The girls have inherited a lovely house, located in a small town which seems to be somewhere in northwestern New York state, from an aunt they didn’t know (is always good to kill off people no one will much miss), but sadly no money to maintain it. The book follows their endeavors to make money which include: candy making (hard work, but successful until someone steals the business out from under them, nefarious man!); giving music lessons; starting a library (also successful, but no one did the math to figure out that it wasn’t going to make enough to save their bacon); and taking in boarders – you can imagine how that might work out.

Drawing or illustration by Pemberton Ginther currently on sale on eBay.

Staying on the right side of being respectable is a large paradigm of this book. They feel they cannot let anyone know they need money which adds difficulty to earning it – being impoverished and without family evidently reflected poorly on young women at the time. Unlike ambitious young men their stories of self made fortune, women had fewer avenues.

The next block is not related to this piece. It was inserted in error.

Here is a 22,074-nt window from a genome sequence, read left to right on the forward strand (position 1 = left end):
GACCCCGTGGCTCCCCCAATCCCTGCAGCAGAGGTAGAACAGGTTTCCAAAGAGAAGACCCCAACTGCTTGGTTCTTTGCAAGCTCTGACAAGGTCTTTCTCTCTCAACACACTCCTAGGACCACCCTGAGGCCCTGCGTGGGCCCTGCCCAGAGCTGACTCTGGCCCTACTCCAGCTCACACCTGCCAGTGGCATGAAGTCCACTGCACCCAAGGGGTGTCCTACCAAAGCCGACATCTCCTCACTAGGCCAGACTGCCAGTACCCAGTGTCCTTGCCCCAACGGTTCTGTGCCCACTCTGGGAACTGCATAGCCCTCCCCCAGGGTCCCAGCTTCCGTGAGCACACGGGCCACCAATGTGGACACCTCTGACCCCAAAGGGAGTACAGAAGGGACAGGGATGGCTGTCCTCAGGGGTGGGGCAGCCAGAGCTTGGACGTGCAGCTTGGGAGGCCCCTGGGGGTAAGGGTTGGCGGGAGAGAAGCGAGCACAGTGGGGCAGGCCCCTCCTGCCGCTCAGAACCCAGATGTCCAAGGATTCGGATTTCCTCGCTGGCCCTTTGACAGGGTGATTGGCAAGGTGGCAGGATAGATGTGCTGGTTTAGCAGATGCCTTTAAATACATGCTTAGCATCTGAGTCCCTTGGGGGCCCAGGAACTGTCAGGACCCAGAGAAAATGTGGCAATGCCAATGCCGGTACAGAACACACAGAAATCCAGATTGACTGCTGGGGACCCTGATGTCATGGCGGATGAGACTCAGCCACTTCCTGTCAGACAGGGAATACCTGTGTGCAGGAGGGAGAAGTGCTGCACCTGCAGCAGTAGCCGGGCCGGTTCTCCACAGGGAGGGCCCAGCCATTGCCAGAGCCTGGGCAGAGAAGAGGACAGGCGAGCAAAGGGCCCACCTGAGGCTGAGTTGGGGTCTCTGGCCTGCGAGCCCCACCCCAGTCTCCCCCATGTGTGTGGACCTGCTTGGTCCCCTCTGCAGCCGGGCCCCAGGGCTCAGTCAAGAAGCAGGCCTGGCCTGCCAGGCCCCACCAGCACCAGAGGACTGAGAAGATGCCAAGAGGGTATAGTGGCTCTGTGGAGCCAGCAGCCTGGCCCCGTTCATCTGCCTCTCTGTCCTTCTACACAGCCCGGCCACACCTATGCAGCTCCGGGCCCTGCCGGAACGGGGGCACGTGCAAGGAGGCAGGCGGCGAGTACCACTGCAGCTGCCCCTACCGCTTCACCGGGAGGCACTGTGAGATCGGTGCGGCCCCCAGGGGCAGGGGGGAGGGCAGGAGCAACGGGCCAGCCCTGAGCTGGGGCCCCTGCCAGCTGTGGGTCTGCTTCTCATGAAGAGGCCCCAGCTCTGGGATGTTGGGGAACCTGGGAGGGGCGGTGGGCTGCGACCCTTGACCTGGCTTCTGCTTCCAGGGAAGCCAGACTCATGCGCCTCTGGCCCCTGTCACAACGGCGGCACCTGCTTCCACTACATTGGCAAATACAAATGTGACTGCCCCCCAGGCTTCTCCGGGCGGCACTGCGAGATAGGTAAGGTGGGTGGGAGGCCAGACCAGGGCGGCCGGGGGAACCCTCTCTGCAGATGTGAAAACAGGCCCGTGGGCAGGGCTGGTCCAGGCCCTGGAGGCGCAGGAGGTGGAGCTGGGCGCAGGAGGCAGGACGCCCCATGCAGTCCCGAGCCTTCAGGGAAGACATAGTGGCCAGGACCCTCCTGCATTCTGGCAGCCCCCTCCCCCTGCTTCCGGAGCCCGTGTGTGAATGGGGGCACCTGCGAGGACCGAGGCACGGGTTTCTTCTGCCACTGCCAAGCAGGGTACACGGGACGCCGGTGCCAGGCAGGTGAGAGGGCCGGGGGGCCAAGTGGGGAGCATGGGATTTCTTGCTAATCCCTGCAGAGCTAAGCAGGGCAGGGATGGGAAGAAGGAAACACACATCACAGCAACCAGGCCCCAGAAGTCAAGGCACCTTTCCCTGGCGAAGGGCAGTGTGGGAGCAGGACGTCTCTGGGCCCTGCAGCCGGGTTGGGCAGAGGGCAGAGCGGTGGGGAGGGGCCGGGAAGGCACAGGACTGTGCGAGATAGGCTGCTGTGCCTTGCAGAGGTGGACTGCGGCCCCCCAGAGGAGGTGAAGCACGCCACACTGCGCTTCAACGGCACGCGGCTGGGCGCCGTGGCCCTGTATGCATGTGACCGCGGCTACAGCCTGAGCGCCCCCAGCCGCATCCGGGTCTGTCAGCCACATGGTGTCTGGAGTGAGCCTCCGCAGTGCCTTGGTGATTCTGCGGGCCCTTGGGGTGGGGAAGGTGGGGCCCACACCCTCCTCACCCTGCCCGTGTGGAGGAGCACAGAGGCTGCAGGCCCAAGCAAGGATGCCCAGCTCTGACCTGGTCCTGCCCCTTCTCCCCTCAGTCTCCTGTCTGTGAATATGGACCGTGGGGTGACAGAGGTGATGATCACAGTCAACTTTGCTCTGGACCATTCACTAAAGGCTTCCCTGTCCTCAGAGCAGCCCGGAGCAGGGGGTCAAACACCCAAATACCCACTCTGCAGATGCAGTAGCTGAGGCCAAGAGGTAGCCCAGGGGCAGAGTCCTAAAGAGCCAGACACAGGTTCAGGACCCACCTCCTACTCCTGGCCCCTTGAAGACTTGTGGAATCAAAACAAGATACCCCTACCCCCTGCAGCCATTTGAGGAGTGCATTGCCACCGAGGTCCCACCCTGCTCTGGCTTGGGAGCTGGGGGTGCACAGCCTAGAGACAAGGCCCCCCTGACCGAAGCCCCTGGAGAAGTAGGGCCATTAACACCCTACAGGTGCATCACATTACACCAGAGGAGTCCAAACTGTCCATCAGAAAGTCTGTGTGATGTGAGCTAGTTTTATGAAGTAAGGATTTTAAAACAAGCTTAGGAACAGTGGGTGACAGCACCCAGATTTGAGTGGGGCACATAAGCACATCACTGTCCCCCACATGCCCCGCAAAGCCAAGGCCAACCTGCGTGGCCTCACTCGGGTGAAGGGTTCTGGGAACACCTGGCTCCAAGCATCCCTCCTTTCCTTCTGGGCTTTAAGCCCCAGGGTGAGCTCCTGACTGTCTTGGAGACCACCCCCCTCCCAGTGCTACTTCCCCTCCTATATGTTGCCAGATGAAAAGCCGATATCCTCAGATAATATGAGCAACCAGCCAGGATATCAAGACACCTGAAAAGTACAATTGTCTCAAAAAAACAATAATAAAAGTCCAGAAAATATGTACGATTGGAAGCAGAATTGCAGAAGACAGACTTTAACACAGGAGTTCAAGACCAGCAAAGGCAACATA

Therefore, despite their enterprise their fortunes are ultimately largely turned by the appearance of a lost twin brother (yeah, we never really find out why or how they were separated so no spoiler alert there), and ultimately a marriage change their financial fortune. This of course is largely the only way women at the time really went from rags to riches. All in all, this volume only vaguely pays off on the promise of the delivery of the entire backstory. It disappoints in that sense.